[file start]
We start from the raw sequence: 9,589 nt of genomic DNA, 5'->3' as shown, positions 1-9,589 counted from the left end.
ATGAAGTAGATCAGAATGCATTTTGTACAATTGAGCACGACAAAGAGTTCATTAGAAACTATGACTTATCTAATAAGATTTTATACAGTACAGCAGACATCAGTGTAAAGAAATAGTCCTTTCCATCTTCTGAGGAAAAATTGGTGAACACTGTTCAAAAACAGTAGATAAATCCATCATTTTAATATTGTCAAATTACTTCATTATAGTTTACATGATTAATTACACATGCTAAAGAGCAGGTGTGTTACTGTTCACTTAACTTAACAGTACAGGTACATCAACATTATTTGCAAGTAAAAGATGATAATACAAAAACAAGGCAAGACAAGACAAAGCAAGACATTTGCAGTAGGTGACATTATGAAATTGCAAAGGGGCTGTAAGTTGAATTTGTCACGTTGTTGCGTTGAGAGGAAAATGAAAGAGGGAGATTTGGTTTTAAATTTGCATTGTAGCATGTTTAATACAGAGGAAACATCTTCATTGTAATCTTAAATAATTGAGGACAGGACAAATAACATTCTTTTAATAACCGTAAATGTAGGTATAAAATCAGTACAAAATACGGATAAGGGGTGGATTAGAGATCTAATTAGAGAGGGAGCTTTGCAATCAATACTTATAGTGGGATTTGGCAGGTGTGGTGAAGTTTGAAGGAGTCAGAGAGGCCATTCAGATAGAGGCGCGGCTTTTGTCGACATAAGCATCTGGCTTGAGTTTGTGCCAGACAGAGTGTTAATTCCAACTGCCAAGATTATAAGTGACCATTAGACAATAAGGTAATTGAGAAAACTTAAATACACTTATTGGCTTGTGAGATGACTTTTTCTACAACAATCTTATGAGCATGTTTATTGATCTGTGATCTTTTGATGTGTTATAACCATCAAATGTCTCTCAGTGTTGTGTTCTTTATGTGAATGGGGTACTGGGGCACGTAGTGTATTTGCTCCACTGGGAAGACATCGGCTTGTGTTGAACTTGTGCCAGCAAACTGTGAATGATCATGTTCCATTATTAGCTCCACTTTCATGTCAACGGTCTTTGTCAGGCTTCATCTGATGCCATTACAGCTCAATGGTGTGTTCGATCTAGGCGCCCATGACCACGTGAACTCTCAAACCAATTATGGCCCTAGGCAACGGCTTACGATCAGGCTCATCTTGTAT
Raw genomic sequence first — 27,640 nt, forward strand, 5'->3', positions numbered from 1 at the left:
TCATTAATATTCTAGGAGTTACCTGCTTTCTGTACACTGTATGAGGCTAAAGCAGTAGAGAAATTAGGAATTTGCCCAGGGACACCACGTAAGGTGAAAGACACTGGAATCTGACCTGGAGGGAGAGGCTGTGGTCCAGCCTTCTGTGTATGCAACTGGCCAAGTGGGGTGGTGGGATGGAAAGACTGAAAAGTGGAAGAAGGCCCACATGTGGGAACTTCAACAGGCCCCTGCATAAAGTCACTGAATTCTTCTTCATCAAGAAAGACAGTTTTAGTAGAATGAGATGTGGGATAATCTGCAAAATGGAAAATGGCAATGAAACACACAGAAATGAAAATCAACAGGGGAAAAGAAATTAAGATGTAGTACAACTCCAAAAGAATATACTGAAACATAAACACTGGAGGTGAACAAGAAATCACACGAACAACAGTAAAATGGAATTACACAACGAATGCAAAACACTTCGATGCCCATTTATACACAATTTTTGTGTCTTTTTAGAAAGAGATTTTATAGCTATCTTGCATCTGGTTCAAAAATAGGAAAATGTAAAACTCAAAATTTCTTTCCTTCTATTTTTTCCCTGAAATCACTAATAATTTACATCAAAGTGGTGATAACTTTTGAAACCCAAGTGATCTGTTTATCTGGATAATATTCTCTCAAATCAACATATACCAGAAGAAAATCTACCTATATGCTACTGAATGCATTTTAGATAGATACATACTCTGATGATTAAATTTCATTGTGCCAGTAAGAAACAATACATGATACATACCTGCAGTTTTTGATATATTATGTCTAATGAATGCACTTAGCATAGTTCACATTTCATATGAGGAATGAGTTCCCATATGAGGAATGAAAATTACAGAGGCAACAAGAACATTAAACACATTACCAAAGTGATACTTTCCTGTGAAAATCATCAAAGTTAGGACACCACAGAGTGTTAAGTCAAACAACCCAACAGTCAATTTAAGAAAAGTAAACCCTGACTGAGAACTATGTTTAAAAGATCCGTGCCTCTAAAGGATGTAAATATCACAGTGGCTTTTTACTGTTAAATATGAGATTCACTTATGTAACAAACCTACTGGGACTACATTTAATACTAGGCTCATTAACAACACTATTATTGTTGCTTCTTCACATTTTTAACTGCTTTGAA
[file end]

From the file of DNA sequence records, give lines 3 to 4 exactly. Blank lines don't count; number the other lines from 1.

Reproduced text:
Raw genomic sequence first — 27,640 nt, forward strand, 5'->3', positions numbered from 1 at the left:
TCATTAATATTCTAGGAGTTACCTGCTTTCTGTACACTGTATGAGGCTAAAGCAGTAGAGAAATTAGGAATTTGCCCAGGGACACCACGTAAGGTGAAAGACACTGGAATCTGACCTGGAGGGAGAGGCTGTGGTCCAGCCTTCTGTGTATGCAACTGGCCAAGTGGGGTGGTGGGATGGAAAGACTGAAAAGTGGAAGAAGGCCCACATGTGGGAACTTCAACAGGCCCCTGCATAAAGTCACTGAATTCTTCTTCATCAAGAAAGACAGTTTTAGTAGAATGAGATGTGGGATAATCTGCAAAATGGAAAATGGCAATGAAACACACAGAAATGAAAATCAACAGGGGAAAAGAAATTAAGATGTAGTACAACTCCAAAAGAATATACTGAAACATAAACACTGGAGGTGAACAAGAAATCACACGAACAACAGTAAAATGGAATTACACAACGAATGCAAAACACTTCGATGCCCATTTATACACAATTTTTGTGTCTTTTTAGAAAGAGATTTTATAGCTATCTTGCATCTGGTTCAAAAATAGGAAAATGTAAAACTCAAAATTTCTTTCCTTCTATTTTTTCCCTGAAATCACTAATAATTTACATCAAAGTGGTGATAACTTTTGAAACCCAAGTGATCTGTTTATCTGGATAATATTCTCTCAAATCAACATATACCAGAAGAAAATCTACCTATATGCTACTGAATGCATTTTAGATAGATACATACTCTGATGATTAAATTTCATTGTGCCAGTAAGAAACAATACATGATACATACCTGCAGTTTTTGATATATTATGTCTAATGAATGCACTTAGCATAGTTCACATTTCATATGAGGAATGAGTTCCCATATGAGGAATGAAAATTACAGAGGCAACAAGAACATTAAACACATTACCAAAGTGATACTTTCCTGTGAAAATCATCAAAGTTAGGACACCACAGAGTGTTAAGTCAAACAACCCAACAGTCAATTTAAGAAAAGTAAACCCTGACTGAGAACTATGTTTAAAAGATCCGTGCCTCTAAAGGATGTAAATATCACAGTGGCTTTTTACTGTTAAATATGAGATTCACTTATGTAACAAACCTACTGGGACTACATTTAATACTAGGCTCATTAACAACACTATTATTGTTGCTTCTTCACATTTTTAACTGCTTTGAA